When the etheric grapevine started humming with the news that Cognac Pierre Ferrand would be hosting a tasting of its portfolio of exceptional cognacs at the Blue Hour/l'heure bleu in Portland, I saved the date, both digitally and with a firm-handed notation on the old-fashioned paper calendar, because I did not want to miss this.
Cognac Pierre Ferrand is one of my all time favorite cognacs---which is in a way remarkable, because it is also one of the newest of my favorites. The Ferrand company has been around only since the late 1900s, after all...although the foundations of the company, the property in the Grande Champagne, and the production of cognacs has been existent for a long, long time.
Although time passed slowly and my anticipation was barely bridled, the designated day finally came around and I hustled down to the Blue Hour so as to be prompt (early) to grab a front row seat. The personable, poised and informative Guillaume Lamy, well-spoken spokesperson and Vice President of Cognac Ferrand USA, was our host.
Guillaume gave a brief but thorough background on both the Cognac region and how Cognac Ferrand is made, then proceeded to the tasting we were by now eagerly anticipating.
Guillaume began the tasting, though, not with the finished Cognac...but with samples of Cognac-in-process! He had most thoughtfully brought with him sample vials of a first-distillation cognac alongside another sample of a higher-proof second distillation cognac. The differences were quite impressive; both showed the distinctive grapiness and raw alcohol, but the first clearly had more of the oils, acids, esters, and congeners intact, whereas the second showed much more concentration and refinement.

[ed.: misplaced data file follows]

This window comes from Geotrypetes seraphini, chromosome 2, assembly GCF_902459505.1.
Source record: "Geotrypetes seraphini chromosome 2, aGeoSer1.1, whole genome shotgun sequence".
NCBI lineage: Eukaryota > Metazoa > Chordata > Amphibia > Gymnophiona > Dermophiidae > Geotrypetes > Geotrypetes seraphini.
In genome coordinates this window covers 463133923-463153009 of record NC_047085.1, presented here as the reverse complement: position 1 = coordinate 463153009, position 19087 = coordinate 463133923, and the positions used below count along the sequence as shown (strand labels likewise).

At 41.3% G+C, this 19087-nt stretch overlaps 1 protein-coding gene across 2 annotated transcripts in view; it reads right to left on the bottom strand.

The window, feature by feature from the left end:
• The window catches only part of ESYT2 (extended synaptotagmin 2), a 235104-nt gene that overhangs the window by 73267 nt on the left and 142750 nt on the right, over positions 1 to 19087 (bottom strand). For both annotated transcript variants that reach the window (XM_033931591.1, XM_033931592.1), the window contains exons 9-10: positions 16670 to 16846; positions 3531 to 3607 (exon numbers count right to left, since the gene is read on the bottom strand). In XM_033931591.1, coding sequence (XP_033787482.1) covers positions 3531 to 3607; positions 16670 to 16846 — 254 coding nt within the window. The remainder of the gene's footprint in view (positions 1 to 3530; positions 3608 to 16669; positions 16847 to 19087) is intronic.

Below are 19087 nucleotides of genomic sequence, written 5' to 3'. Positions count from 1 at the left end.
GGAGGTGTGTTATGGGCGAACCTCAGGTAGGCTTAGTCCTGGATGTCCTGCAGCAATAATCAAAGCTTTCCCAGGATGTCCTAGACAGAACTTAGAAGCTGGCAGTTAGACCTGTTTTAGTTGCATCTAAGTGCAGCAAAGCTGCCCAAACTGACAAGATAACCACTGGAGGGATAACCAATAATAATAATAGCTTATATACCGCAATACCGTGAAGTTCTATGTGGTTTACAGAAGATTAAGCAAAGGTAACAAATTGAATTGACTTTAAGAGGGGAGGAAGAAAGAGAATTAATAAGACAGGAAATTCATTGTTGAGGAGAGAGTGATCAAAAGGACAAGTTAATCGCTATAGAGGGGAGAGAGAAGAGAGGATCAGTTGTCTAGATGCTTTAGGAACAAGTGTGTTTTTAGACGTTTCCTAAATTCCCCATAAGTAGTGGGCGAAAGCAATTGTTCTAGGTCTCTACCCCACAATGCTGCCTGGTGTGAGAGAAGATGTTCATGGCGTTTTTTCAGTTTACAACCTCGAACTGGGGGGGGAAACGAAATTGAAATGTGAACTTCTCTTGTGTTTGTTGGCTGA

Then, a second comparison sampling was posed for us, with two vials of non-matured cognac side by side. One was an example of cognac distilled on the lees; the second was cognac distilled without lees. Again, there was a clearly discernible difference between the two, with the cognac on the lees being much more effusive, much more complex, and showing far more profound elements of aromatic complexity and full body. Cognac Ferrand, it turns out, goes the extra step of distilling on the lees.
Then it was time for the finished product, and Guillaume poured around from a bottle of Ferrand Ambre.
Aaaaand, here’s where Cognac Ferrand started earning that designation they claim on their prestige bottles to be the “1er Cru du Cognac”.
Ambre bears the designation of Grande Champagne Cognac, which requires a minimum of two years in oak casks before blending and bottling. Even the highest granted designation of Cognac, XO or Napoleon, currently requires only 6 years maturation.
But here it's about the house style rather than a declaration of age. This is the standard bearer of the house of Pierre Ferrand.
Though it's not stated, Ambre is a 10 Year Cognac. And it is totally unlike all those “entry level” Cognacs you’ve had before. This is mellow, rounded, richly aromatic, redolent of prunes and apricots and peaches…and surprisingly little wood, for the wood here is transmuted into light spicy cinnamon and vanillin, and fully integrated into the flavor profile. As the aromas develop, there’s a distinct floral note that emerges---for me it was the faint scent of roses. At the next heady whiff I thought of fresh fruit pastries baking, with a wisp of almond paste or marzipan.
Unlike lesser cognacs, there’s no hot scalding burn of alcohol intruding, no rough edges, and no harshness---just gentle, mellow aroma and flavor that seems to go on forever, with each sip yielding more nuance as it trickles slowly down the throat.
This is superb Cognac. Simply superb. Every good bar should have this.
For more information on Cognac Pierre Ferrand, I refer you to their website at www.cognacferrand.com
But wait...there's more! Coming up next, the Cognac Pierre Ferrand special bottlings: Reserve, Selection des Anges, and Ancestrale. And a special surprise, courtesy of M. Lamy.